Dear Middle School Families,
Amid the heat and humidity of the past few weeks, a gentle cooling has crept into the air. An uncomfortable day gives way to a refreshing snap, and a touch of dew on the handrail lets me know fall is here. Football games, serious discussions about halloween costumes, and of course the indulgence of a pumpkin spice latte all confirm what nature has begun to reveal.
Autumn also brings clarity to the academic work which is now our focus. With stories of summer shared and school friends now a regularity rather than a treat during the weeks of summer, coursework, quizzes, and due dates for projects have reentered the discussion at many family dinner tables. Managing the curricular and co-curricular expectations of Parker, as well as the unique needs of each family keep all of us here at Parker thinking about the best way to support students.
Because each child has unique strengths and struggles, there is no “one size” fits all solution; however, I do note that the concept of “triage” seems to benefit most students. In Middle School, we ask students to hold an increasing share of the responsibility for managing academic life. Haiku pages, planners, and meetings with teachers are all tools that help students develop the skill of prioritizing workflow and making choices about how to approach a life full of both opportunity and expectation.
While thinking about this concept I came upon a March 31, 1998 opinion piece by Dan Dunn, one of the section editors of the MIT Newspaper The Tech. I have selected the excerpt below for your consideration:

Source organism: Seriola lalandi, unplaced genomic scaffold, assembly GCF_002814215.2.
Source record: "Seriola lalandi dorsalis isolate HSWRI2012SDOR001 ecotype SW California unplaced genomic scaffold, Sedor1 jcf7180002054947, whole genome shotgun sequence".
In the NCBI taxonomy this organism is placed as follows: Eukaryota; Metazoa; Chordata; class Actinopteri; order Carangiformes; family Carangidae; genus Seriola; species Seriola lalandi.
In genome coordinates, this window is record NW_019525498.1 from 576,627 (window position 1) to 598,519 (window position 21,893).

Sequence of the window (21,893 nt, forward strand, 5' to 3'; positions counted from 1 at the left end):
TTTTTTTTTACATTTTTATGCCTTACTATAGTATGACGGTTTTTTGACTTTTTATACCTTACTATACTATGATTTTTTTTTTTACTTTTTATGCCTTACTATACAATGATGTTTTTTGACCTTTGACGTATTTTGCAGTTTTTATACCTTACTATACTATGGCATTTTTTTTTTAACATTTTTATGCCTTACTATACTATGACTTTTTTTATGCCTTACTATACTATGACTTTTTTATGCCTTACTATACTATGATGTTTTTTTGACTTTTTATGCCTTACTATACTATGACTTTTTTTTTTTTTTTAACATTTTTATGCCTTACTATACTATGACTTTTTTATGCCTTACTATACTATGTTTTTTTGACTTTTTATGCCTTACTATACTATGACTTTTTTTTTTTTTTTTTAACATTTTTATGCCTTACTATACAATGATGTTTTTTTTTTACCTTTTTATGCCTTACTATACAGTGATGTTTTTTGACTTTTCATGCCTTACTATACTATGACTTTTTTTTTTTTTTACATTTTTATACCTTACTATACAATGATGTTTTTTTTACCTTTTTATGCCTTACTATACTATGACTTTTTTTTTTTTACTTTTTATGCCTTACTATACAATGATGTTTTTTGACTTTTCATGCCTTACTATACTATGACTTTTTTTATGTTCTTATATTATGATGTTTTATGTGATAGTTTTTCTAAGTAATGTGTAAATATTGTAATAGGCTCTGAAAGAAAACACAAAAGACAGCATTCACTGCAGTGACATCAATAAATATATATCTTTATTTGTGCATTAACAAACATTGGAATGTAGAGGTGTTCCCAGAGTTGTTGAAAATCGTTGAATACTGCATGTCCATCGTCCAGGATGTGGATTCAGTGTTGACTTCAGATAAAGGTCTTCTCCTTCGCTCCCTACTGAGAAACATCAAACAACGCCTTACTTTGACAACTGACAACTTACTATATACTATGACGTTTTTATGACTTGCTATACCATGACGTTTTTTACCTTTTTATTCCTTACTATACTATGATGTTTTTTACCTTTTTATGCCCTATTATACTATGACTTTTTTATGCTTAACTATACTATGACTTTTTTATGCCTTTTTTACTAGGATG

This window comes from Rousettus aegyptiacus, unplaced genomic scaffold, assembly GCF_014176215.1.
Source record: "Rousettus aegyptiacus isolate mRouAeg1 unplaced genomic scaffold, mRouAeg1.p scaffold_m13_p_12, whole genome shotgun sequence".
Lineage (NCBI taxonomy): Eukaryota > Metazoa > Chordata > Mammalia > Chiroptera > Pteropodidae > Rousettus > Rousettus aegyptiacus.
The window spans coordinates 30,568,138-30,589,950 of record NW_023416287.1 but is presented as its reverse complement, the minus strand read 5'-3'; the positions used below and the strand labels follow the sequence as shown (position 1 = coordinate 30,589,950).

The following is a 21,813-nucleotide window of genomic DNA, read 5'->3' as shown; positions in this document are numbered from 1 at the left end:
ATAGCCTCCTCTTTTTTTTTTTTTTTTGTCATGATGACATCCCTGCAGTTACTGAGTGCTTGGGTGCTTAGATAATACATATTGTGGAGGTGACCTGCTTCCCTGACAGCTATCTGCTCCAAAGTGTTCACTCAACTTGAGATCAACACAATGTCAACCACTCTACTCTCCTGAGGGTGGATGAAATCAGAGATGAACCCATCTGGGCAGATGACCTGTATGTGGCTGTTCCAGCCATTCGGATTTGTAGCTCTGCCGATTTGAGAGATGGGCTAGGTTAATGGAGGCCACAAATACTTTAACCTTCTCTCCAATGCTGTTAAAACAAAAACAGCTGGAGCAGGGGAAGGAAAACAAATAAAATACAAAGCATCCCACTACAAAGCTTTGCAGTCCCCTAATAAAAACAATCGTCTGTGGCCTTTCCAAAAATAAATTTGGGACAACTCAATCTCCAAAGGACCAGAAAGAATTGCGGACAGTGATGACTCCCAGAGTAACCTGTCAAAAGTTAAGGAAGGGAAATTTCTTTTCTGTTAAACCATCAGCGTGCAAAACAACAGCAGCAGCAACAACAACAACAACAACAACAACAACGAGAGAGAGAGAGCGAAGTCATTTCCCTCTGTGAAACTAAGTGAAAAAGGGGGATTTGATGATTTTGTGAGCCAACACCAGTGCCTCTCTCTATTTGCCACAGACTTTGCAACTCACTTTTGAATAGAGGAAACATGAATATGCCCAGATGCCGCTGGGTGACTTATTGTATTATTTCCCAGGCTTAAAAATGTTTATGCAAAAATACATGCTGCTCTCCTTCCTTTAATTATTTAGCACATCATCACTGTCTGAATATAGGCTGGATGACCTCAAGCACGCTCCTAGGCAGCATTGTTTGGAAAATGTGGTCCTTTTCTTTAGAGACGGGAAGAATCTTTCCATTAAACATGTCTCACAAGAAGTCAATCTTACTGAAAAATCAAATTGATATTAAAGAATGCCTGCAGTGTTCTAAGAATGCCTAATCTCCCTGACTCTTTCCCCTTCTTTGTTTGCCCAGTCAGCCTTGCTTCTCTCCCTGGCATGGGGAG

What is it that we learn at MIT? There are a lot of people who think that when we walk out of here, we are armed with an education that is second to none. But what is it that separates this education from the others?
Professor of Mechanical Engineering Woodie C. Flowers SM '73, who taught a manufacturing class that I took, gave the best explanation that I have heard yet. He didn't intend it to be a definition of MIT's teaching, but I think it is a great one: "MIT teaches students to perform triage. There is no way that students can meet all of the demands on their time. They must perform triage to decide what is the most important."
As we move toward the one month mark in the 2014-2015 school year, I encourage all of our students to take a good look at their planner, include the totality of the demands upon their limited time and use the concept of triage to prioritize and plan for success.
Thank you for checking out all we do here “in the Middle.”
10/10 - Fall Break - with no school on Friday, the week of October 5 will follow the Short Week Schedule - Friday Holiday
10/13 - Fall Break - with no school on Monday, the week of October 12 will follow the Short Week Schedule - Monday Holiday
As part of educating around our core value of Global Awareness, the Foreign Language department has selected the theme: hunger, for this year’s world language week events. In addition to the Middle School Olympics in the Spring, our Foreign Language department will be supporting other educational opportunities during the school year. On October 7, Middle School students will experience a hunger banquet hosted by our grade level advisors. Hunger banquets have been an educational experience at Parker and other schools for many years. If you are interested in learning more, the Oxfamamerica website, found here, has a good deal of information. Founded in 1942 by Oxford University Academics, Quakers and social activists the group’s original name was the Oxford Committee for Famine Relief and works toward ending poverty and hunger around the world.